2006 Vin de Paille (375 ML)

Production Notes

The 2006 Tablas Creek Vineyard Vin de Paille is Tablas Creek’s fourth bottling of this traditional Mediterranean technique for producing dessert wines. Ripe grape bunches are carefully laid down on straw-covered benches in our greenhouses, and allowed to dehydrate in the sun. When the grapes reach the desired concentration, we press them and move the juice to oak barrels for fermentation. The juice ferments until it reaches an alcohol level where the sweetness of the juice is balanced by the acids and mineral characteristics of the wine itself.

The 2006 Vin de Paille is a blend of four white Rhone grapes: Grenache Blanc, Viognier, Roussanne, and Marsanne. The grapes for our Vin de Paille were grown on our 120-acre certified organic estate vineyard.

The 2006 vintage was a study of contrasts, with a cold, wet start, a very hot early summer, a cool late summer and a warm, beautiful fall. Ample rainfall in late winter gave the grapevines ample groundwater, and produced relatively generous crop sizes. The relatively cool late-season temperatures resulted in a delayed but unhurried harvest, wines with lower than normal alcohols, strong varietal character, and good acids. Viognier began the harvest starting September 15th, followed by Roussanne and Grenache Blanc beginning September 27th, and Marsanne starting October 4th.

The wine, after pressing, was aged in new French oak barrels for 9 months before being bottled in May of 2007. It was released in October 2008, after another 18 months in bottle.

Tasting Notes

The 2006 Vin de Paille has a beautiful nose of honey, apricots and candied grapefruit, with flavors of caramel, nectarine, marmalade and spiced apples and sweetness balanced by citrusy acids. Its finish is lingering, with flavors of fig and peach. We expect it to age gracefully in bottle for a decade or more.

Updated tasting notes from a January 2016 vertical tasting can be found on the Tablas Creek blog.

Reviews

[...more recent Tablas Creek press]

Food Pairings

  • Berry Tarts
  • Dessert Souffles
  • Baked Apples or Pears
  • Blue Cheese
  • Tiramisu
Vin de Paille

Not Available for Purchase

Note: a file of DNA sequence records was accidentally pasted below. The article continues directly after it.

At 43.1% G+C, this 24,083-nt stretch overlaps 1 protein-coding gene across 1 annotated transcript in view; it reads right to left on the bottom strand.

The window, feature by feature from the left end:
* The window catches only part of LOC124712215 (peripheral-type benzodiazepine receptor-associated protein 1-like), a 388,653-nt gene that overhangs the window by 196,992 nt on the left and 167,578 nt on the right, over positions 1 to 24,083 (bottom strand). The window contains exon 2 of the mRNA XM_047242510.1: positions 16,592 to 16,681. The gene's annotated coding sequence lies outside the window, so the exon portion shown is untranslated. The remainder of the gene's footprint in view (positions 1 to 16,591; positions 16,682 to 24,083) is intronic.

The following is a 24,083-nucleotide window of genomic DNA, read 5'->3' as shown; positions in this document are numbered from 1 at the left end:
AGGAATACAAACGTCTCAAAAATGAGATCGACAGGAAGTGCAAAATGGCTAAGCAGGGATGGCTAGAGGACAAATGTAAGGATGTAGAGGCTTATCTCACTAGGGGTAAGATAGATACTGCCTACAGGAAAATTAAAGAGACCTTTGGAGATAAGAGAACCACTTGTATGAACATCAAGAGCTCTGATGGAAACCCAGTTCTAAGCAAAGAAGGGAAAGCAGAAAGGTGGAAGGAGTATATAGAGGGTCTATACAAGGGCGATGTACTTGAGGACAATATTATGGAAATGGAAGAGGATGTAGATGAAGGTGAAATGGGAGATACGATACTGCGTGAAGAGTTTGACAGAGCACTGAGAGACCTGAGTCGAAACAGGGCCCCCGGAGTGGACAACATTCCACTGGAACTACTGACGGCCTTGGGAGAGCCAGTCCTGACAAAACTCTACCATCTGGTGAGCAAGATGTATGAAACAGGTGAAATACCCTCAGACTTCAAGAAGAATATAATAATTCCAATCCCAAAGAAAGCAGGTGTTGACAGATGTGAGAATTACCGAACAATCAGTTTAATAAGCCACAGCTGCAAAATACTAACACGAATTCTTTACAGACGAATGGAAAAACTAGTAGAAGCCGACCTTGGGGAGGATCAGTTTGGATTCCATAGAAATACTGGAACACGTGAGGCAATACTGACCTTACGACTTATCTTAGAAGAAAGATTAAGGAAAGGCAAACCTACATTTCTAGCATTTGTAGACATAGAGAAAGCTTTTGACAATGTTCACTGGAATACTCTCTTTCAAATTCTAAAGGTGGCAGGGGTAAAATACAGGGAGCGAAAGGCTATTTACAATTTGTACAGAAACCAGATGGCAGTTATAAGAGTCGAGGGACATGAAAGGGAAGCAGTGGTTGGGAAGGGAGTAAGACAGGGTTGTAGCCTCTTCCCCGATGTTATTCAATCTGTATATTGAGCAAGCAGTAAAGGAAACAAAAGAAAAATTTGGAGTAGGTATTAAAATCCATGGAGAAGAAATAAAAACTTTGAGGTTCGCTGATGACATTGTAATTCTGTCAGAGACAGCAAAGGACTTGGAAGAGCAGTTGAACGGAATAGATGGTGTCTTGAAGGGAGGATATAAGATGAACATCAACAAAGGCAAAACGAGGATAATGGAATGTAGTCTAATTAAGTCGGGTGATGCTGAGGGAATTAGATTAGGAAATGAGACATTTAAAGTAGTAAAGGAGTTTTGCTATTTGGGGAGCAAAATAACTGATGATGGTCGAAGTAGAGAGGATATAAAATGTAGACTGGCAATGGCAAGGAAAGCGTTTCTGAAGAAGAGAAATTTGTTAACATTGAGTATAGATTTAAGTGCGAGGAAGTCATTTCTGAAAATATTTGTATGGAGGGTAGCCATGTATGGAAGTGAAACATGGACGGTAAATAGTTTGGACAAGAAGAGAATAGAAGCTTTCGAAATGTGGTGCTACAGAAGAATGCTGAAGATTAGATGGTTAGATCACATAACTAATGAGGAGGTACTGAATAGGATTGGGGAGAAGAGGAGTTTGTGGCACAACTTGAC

$45.00

Blend

  • 40% Grenache Blanc
  • 23% Viognier
  • 20% Roussanne
  • 17% Marsanne

Technical Notes

  • Sugar at Pressing: 340 g/l
  • Residual Sugar: 174 g/l
  • 12.2% Alcohol by Volume
  • 150 375ml Cases Produced

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Events

Paso Robles Wine Festival

You're invited to join us for a weekend-long Wine Festival celebration Friday, May 20th through Sunday, May 22nd. Friday, we're pouring at the RESERVE event from 4:00-6:30 then hosting a winemaker dinner at Bistro Laurent with wines from Beaucastel and Tablas Creek at 7:00. On Saturday at the Paso Robles downtown park we'll be joining the Paso Robles wine community for the Grand Tasting from 12:00 to 4:00. Sunday at the vineyard we'll have "brunch style" bites starting at 10am and live music with Shawn Clark Family Band from 12:00-3pm.


Tablas Creek News

Jason Haas: 2015 Paso Robles Wine Industry Person of the Year

We were proud to learn that Tablas Creek Partner/GM Jason Haas was voted by his peers the 2015 Paso Robles Wine Industry Person of the Year.  His father, our founder Robert Haas, wrote this appreciation on our blog.

Wine Advocate: 15 Wines 90+ Points

In Robert Parker's Wine Advocate (Issue 220) 15 Tablas wines topped 90 points, including 2014 Esprit de Tablas (93-96), 2013 Panoplie (94-96), and 2014 Panoplie (95-97). Read the review » More press »

 


On the Tablas Blog

Spring Cleaning in the Vineyard: How Eliminating Surface Grasses Conserves Water

April 27, 2016
Think of each plant that's growing in a given plot of land as like a wick, with its roots delving into the soil for available moisture. If we had overabundant water, we might want to leave some surface weeds to keep levels more reasonable. Instead, in our California climate, eliminating competition from grasses and other surface plants is an essential part of our ability to dry farm. Tilling in the cover crop also allows the insects and microorganisms in the soil to start breaking down the surface biomass accumulated during the winter growth into nutrients that the vines will draw from in the coming months. Finally, the loosening of the soil creates an insulating layer at the surface that helps conserve the water deeper down.  Read More »